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  • New Siblands School
    Easton Hill Road
    BS35 2JU
  • Head: Mr Andrew Buckton
  • T 01454 866754
  • F 01454 866759
  • E newsiblandsspecia…[email protected]
  • A state special school for boys and girls aged from 2 to 19. Type of SEN provision: SLD - Severe Learning Difficulty.
  • Boarding: No
  • Local authority: South Gloucester
  • Pupils: 108
  • Religion: Does not apply
  • Review: View The Good Schools Guide Review
  • Ofsted:
    • Latest Overall effectiveness Outstanding 1
      • 16-19 study programmes Outstanding 1
      • Early years provision Outstanding 1
      • Outcomes for children and learners Outstanding 1
      • Quality of teaching, learning and assessment Outstanding 1
      • Personal development, behaviour and welfare Outstanding 1
      • Effectiveness of leadership and management Outstanding 1
    • 1 Full inspection 10th November 2017
  • Previous Ofsted grade: Good on 4th July 2013
  • Ofsted report: View the Ofsted report

What says..

We asked pupils what they liked best about New Siblands; PE and swimming came top of the list. As well as motor skills activities and games, pupils can take up horse riding and dance. One class had been whizzing round in go-karts in the playground during their last PE session. If the theme is cooking Italian food, then those with moderate needs may go to Tesco, buy the food and cook an Italian meal. For those with more profound difficulties, the session will be spent exploring Italian food, touching it, smelling it, and tasting it. The results speak for themselves...

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What the parents say...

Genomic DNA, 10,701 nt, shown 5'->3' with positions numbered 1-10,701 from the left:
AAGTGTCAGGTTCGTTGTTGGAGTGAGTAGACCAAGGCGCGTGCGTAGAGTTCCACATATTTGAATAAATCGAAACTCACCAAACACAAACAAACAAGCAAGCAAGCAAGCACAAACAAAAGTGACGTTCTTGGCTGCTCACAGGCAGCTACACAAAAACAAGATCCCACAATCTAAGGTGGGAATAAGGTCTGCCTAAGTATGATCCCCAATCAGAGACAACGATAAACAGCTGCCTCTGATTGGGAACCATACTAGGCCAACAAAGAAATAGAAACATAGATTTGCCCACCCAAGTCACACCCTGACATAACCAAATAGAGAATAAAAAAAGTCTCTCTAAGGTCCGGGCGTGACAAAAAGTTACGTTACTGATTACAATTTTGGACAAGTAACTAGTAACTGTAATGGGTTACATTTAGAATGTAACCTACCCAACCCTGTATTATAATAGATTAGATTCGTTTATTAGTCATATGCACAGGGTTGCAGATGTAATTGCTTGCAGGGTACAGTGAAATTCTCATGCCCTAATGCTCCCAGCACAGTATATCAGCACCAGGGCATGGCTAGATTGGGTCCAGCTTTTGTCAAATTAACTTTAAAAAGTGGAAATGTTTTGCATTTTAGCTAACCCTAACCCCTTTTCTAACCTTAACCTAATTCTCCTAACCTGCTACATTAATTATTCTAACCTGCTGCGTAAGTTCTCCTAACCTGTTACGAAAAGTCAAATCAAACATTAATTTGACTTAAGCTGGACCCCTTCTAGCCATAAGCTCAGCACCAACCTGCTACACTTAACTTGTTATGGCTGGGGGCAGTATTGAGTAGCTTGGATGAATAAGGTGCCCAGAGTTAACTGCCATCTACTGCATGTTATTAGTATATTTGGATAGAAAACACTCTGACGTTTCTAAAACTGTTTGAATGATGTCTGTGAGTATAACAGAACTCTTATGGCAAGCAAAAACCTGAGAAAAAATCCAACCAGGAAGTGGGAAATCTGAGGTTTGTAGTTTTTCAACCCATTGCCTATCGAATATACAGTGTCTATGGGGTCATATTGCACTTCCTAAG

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What The Good Schools Guide says


Since 2012, Andrew Buckton. Previously deputy head at Culverhill School, a special school in Yate. Originally from London, Andrew has been teaching for the last 20 years, 18 of which have been in special education. After studying English at the University of West England, he went on to take a masters in psychology of special educational needs at the Institute of Education, London. Since then he has also qualified as an Ofsted inspector.

Andrew now lives in Bath with his wife and two teenage children. Passionate about and proud of New Siblands, his dedication to doing the best for every child is obvious to all who meet him, including us. Parents told us he is ‘extremely hands on’, ‘warm and open', ‘easy to talk to', ‘always available' and ‘brings a lot...

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Independent schools frequently offer IGCSEs or other qualifications alongside or as an alternative to GCSE. The DfE does not record performance data for these exams so independent school GCSE data is frequently misleading; parents should check the results with the schools.

Special Education Needs